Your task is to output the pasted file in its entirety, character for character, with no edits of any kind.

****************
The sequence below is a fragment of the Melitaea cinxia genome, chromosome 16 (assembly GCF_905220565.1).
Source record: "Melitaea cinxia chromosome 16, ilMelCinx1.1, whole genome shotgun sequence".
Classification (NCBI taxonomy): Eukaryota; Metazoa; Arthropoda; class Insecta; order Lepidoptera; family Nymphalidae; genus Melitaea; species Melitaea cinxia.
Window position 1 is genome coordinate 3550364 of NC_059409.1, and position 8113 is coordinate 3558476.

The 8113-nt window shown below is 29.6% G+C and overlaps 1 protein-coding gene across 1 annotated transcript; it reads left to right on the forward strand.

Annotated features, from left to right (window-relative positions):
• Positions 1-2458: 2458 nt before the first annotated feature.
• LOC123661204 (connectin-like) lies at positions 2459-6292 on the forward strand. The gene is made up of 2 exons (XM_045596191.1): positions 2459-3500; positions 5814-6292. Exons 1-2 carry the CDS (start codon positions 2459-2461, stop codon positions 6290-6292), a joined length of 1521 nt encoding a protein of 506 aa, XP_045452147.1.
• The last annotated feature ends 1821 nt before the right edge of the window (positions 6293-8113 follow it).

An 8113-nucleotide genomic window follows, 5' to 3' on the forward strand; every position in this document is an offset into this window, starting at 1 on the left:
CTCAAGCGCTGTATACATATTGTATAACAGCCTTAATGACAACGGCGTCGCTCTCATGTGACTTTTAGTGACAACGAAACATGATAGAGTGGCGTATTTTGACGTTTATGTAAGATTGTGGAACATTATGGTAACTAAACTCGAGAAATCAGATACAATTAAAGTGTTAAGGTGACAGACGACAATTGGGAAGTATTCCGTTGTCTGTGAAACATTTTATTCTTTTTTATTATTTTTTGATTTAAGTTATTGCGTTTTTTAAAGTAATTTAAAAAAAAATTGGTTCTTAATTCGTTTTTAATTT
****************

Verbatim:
The sequence below is a fragment of the Melitaea cinxia genome, chromosome 16 (assembly GCF_905220565.1).
Source record: "Melitaea cinxia chromosome 16, ilMelCinx1.1, whole genome shotgun sequence".
Classification (NCBI taxonomy): Eukaryota; Metazoa; Arthropoda; class Insecta; order Lepidoptera; family Nymphalidae; genus Melitaea; species Melitaea cinxia.
Window position 1 is genome coordinate 3550364 of NC_059409.1, and position 8113 is coordinate 3558476.

The 8113-nt window shown below is 29.6% G+C and overlaps 1 protein-coding gene across 1 annotated transcript; it reads left to right on the forward strand.

Annotated features, from left to right (window-relative positions):
• Positions 1-2458: 2458 nt before the first annotated feature.
• LOC123661204 (connectin-like) lies at positions 2459-6292 on the forward strand. The gene is made up of 2 exons (XM_045596191.1): positions 2459-3500; positions 5814-6292. Exons 1-2 carry the CDS (start codon positions 2459-2461, stop codon positions 6290-6292), a joined length of 1521 nt encoding a protein of 506 aa, XP_045452147.1.
• The last annotated feature ends 1821 nt before the right edge of the window (positions 6293-8113 follow it).

An 8113-nucleotide genomic window follows, 5' to 3' on the forward strand; every position in this document is an offset into this window, starting at 1 on the left:
CTCAAGCGCTGTATACATATTGTATAACAGCCTTAATGACAACGGCGTCGCTCTCATGTGACTTTTAGTGACAACGAAACATGATAGAGTGGCGTATTTTGACGTTTATGTAAGATTGTGGAACATTATGGTAACTAAACTCGAGAAATCAGATACAATTAAAGTGTTAAGGTGACAGACGACAATTGGGAAGTATTCCGTTGTCTGTGAAACATTTTATTCTTTTTTATTATTTTTTGATTTAAGTTATTGCGTTTTTTAAAGTAATTTAAAAAAAAATTGGTTCTTAATTCGTTTTTAATTT